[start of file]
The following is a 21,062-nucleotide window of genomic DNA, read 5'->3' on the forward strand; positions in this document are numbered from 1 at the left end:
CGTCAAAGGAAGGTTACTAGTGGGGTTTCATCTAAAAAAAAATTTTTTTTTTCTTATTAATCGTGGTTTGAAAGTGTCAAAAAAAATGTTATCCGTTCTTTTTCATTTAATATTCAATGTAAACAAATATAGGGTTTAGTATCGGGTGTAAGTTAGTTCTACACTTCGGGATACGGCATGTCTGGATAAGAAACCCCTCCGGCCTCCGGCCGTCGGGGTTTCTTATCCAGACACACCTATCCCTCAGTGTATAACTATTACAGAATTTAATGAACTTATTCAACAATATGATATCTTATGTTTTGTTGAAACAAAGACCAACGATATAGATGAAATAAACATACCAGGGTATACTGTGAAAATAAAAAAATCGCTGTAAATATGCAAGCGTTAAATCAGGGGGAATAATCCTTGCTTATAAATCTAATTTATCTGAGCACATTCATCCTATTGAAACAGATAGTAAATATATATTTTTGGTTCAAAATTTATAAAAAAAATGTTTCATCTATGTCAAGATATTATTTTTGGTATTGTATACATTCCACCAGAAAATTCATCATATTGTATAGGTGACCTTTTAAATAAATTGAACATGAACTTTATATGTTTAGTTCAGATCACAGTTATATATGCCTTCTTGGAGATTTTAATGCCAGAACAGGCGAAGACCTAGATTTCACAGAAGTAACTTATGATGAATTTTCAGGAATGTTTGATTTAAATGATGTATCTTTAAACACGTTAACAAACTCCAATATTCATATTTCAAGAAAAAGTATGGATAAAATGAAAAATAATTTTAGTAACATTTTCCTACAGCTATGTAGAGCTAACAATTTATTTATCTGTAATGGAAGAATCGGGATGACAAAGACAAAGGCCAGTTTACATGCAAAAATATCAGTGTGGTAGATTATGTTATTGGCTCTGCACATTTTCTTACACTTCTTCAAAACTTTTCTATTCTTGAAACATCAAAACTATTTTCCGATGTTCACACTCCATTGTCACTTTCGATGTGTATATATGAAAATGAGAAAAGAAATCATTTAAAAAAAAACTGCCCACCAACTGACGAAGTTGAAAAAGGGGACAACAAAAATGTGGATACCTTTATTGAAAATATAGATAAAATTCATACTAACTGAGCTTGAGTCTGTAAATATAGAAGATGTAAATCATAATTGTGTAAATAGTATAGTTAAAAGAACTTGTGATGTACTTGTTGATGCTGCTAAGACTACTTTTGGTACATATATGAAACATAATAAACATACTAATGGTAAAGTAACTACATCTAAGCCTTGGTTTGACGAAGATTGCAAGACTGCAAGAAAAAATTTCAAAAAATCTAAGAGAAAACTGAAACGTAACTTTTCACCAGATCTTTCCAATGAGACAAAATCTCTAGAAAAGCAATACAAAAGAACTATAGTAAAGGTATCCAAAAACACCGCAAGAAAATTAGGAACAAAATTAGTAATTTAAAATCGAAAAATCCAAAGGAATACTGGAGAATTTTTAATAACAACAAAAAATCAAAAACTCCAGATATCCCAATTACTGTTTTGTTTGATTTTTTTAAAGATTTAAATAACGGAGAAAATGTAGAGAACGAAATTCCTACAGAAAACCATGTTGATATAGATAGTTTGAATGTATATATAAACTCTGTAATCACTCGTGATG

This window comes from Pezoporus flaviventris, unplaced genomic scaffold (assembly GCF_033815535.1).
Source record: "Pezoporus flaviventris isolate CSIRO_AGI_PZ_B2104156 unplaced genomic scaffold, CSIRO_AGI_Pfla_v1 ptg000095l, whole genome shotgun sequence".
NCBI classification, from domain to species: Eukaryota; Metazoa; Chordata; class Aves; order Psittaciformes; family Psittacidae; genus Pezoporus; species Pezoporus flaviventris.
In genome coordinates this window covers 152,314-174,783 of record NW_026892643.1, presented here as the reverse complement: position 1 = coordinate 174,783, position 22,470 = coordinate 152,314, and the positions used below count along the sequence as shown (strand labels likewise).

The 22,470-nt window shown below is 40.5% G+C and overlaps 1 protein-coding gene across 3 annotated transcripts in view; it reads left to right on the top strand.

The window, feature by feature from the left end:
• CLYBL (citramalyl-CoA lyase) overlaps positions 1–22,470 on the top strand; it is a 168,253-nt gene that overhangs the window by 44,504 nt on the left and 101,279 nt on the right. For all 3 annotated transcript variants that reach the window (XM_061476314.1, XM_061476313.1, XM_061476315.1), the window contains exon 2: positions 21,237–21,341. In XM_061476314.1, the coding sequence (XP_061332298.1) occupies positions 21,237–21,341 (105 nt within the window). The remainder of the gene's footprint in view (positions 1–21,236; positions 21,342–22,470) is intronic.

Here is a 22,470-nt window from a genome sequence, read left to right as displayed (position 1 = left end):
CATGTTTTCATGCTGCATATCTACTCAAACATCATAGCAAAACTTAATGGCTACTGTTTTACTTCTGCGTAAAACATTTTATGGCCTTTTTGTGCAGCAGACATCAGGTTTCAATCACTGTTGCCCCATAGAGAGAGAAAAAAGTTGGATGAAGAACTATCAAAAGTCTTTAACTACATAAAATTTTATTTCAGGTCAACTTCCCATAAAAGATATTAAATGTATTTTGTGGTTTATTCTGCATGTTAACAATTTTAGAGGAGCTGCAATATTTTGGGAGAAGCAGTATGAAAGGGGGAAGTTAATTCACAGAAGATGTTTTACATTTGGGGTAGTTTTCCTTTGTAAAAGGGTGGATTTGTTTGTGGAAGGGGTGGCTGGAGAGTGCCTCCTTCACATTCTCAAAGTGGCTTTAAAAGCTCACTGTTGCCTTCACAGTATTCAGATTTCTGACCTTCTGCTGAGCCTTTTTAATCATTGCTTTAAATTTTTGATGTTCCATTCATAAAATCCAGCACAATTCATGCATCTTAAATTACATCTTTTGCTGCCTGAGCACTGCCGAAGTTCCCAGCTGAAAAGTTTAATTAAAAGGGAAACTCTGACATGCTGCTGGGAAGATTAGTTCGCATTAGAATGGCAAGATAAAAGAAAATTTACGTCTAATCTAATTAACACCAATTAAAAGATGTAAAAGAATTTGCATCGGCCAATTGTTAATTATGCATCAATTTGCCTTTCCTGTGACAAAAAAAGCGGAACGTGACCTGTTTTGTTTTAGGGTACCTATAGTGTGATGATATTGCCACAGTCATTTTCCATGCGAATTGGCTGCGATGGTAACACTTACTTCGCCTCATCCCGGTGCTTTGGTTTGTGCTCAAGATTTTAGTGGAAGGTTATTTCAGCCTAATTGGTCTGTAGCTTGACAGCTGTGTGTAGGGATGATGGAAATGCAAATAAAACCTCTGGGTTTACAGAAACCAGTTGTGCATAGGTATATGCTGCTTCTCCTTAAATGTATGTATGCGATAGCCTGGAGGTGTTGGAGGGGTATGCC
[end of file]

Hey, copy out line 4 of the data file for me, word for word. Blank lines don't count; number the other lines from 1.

Source record: "Pezoporus flaviventris isolate CSIRO_AGI_PZ_B2104156 unplaced genomic scaffold, CSIRO_AGI_Pfla_v1 ptg000095l, whole genome shotgun sequence".